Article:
It seems strange during pandemic-induced isolation to reflect on last summer’s ELO2019 gathering, the first time the Electronic Literature Organization’s annual conference and media arts festival was hosted in Ireland. It was a privilege for all at University College Cork to welcome so many scholars, practitioners and colleagues to our campus and city, a privilege that is only magnified now that same cohort is unable to convene in Orlando, Florida for ELO2020. The editors of this special issue would like it dedicated to ELO2020 organisers, whose labour is seen and valued.
This collection of essays from ELO2019 is the largest ever gathering published by the Electronic Book Review, and we are extremely grateful to Will Luers, Joe Tabbi and everyone at the journal for making that possible, and indeed, for continuing to sustain such a vibrant intellectual space. Readers will encounter three different types of contribution as they work through the issue: keynote addresses, scholarly essays, and artistic reflections.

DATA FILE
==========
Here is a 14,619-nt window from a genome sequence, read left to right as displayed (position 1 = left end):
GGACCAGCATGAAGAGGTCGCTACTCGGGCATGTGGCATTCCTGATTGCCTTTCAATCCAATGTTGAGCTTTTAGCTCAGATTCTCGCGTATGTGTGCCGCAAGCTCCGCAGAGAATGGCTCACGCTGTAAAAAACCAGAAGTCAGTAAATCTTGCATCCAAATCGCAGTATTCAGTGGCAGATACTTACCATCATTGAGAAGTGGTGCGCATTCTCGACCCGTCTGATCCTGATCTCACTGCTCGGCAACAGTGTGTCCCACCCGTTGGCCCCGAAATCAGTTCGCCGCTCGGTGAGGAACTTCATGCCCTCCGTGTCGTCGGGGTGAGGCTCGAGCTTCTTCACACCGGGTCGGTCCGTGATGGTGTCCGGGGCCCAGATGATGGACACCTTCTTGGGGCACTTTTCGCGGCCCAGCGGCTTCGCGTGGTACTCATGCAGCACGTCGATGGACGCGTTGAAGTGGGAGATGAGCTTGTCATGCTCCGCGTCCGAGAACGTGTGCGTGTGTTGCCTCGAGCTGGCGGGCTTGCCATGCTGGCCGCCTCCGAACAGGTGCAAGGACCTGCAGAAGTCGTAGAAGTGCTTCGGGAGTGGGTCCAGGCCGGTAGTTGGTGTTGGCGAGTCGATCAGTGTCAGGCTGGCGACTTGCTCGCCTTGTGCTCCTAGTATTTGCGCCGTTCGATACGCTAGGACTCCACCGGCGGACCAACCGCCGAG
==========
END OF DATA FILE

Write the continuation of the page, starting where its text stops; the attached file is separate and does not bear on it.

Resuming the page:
As noted in the introduction to the ELO2019 Programme & Book of Abstracts, the theme for last summer’s conference and exhibition was “peripheries”, with delegates invited to “explore the edges of literary and digital culture, including emerging traditions, indeterminate structures and processes, fringe communities of praxis, effaced forms and genres, marginalised bodies, and perceptual failings.” When compiling the programme, the title of one paper seemed particularly timely, Clara Chetcuti’s ‘Electronic Literature, or Whatever It’s Called Now’. Electronic literature—whatever you consider that to be or whatever you might want to call it—is quite simply a myriad of practices located across a great mire of communities and cultures. Ireland, with artistic and critical communities existing on the edge of Europe, lost between the great institutional powers that can be found within Britain and North America, is the ideal place to explore the peripheral” (see O’Sullivan 2019).
This special issue is intended as a continuation of that exploration, comprised of scholarly essays and artistic interventions that demonstrate the great breadth of intellectual and creative endeavour pursued by members of this community. It is only a snapshot of that which was presented in the halls of the Kane and O’Rahilly buildings, and we hope its compilation will serve as a gateway to the work of those who are not included.
We are very grateful to all who made ELO2019 possible.
O’Sullivan, James, ed. 2019. ‘ELO2019 Programme & Book of Abstracts’. University College Cork. https://cora.ucc.ie/handle/10468/8128.